The senior director of Meat Industry Ireland has claimed that some of the protesters outside meat processing plants are not suppliers.
Cormac Healy also said that irreparable damage is being done to the Irish beef industry and there remains “a big question” about the number of customers who will remain after the dispute.
“This is the wrong position to be in so close to Brexit,” he told RTÉ radio’s.
Mr Healy said there needs to be leadership in the debate. Seven farming organisations were involved in the talks facilitated by the Minister for Agriculture over the weekend.
If people were sent forward as representatives for the protestors, their asks were addressed. We should have expected that everyone would now consider the matter resolved.
Mr Healy acknowledged that some discussions about base prices were ongoing with individual companies, but they were essentially “being blackmailed” by those blockading the gates.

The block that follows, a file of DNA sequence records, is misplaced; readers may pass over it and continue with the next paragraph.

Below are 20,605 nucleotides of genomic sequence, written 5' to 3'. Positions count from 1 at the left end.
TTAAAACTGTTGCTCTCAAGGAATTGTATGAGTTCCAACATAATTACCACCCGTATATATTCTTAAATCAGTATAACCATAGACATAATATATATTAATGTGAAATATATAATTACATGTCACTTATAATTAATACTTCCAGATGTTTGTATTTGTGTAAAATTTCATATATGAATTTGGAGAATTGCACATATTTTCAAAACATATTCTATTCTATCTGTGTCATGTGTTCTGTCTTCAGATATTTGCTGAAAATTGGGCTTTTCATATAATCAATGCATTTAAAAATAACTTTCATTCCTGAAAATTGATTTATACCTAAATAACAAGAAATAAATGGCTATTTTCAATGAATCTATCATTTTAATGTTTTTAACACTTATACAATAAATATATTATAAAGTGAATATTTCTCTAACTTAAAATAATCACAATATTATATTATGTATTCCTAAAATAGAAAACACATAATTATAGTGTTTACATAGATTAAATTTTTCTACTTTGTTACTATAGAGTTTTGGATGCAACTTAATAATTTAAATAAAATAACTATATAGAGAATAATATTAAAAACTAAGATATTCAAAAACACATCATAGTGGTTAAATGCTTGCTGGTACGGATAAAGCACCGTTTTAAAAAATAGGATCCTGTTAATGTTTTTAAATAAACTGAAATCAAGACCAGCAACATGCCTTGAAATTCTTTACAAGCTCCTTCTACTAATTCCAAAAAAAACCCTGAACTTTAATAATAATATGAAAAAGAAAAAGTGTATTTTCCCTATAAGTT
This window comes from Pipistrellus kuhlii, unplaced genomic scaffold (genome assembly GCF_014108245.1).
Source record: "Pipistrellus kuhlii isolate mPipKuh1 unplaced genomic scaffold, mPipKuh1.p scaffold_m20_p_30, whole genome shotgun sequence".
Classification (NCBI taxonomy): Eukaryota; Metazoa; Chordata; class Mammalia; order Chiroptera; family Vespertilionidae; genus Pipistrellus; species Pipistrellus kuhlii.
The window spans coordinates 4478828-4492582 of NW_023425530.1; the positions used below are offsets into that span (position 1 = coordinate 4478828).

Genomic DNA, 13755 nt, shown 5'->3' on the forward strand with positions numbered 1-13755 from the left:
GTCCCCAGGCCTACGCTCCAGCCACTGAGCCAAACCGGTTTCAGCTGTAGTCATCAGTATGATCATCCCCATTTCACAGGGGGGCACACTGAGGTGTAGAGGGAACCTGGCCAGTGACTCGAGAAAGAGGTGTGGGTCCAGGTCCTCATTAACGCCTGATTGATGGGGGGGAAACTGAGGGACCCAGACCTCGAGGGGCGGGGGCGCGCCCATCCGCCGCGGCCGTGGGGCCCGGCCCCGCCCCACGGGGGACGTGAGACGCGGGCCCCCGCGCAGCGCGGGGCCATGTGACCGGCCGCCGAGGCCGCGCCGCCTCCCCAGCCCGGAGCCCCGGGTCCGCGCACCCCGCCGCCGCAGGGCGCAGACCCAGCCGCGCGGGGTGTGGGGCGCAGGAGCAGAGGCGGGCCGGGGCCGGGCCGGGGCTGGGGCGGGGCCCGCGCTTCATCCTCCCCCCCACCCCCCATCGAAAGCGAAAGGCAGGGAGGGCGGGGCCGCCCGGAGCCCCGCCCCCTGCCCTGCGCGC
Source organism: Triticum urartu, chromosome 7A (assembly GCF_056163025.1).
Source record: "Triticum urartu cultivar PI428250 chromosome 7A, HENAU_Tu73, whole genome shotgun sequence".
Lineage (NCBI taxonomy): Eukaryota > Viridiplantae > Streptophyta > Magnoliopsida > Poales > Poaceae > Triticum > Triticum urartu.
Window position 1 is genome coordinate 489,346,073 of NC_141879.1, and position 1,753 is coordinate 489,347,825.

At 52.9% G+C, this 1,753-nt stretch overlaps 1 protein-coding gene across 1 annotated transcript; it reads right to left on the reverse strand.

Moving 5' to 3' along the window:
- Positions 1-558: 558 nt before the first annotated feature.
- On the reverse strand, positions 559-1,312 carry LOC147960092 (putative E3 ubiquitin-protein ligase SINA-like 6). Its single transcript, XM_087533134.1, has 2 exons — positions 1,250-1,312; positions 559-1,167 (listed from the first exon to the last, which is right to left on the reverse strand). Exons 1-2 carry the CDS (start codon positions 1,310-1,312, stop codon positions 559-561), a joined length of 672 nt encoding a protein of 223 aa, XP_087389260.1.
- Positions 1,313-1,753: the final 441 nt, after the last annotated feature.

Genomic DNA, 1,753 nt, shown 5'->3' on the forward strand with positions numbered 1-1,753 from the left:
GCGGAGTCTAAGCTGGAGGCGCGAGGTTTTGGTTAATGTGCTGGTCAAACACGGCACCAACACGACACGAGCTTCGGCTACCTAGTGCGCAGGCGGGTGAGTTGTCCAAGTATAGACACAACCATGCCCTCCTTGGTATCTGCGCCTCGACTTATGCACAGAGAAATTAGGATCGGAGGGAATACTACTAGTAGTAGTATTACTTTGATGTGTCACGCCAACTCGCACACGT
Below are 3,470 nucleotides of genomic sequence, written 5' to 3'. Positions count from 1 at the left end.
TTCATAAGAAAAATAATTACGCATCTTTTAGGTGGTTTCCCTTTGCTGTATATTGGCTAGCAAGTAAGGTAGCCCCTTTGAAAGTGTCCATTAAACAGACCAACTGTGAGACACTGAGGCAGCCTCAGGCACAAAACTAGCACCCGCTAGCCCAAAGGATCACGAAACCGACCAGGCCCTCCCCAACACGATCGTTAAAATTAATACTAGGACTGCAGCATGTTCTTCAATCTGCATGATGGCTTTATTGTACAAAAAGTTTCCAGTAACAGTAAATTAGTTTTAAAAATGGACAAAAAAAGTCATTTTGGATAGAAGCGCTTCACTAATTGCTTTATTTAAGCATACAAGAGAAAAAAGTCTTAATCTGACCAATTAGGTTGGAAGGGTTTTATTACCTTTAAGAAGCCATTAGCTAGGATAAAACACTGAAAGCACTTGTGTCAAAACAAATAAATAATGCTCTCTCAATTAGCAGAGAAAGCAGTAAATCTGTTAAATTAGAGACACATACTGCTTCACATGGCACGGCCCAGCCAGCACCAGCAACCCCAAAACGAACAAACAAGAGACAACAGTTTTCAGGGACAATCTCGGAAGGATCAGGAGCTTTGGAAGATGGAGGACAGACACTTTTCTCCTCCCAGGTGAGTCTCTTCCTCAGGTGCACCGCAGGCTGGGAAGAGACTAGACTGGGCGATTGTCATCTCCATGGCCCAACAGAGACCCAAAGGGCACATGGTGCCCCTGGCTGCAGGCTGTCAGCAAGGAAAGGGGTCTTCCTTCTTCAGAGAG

“The meat industry entered the talks in good faith even though the blockade continued. The negotiations went on all weekend. We listened to the asks of the seven farming organisations.
“Agreement was reached on those asks, they were replied to and responded to. The farming organisations left the meeting saying agreement had been reached.”
Mr Healy said that the base price could not be discussed in the context of the discussions as it was determined by the European beef market which continues to be very depressed, he said.
When asked if legal action will be taken by the beef processing companies against protesters, he said: “that’s not where we’re at. Farmers should be allowed process their cattle and not be held up by a few.”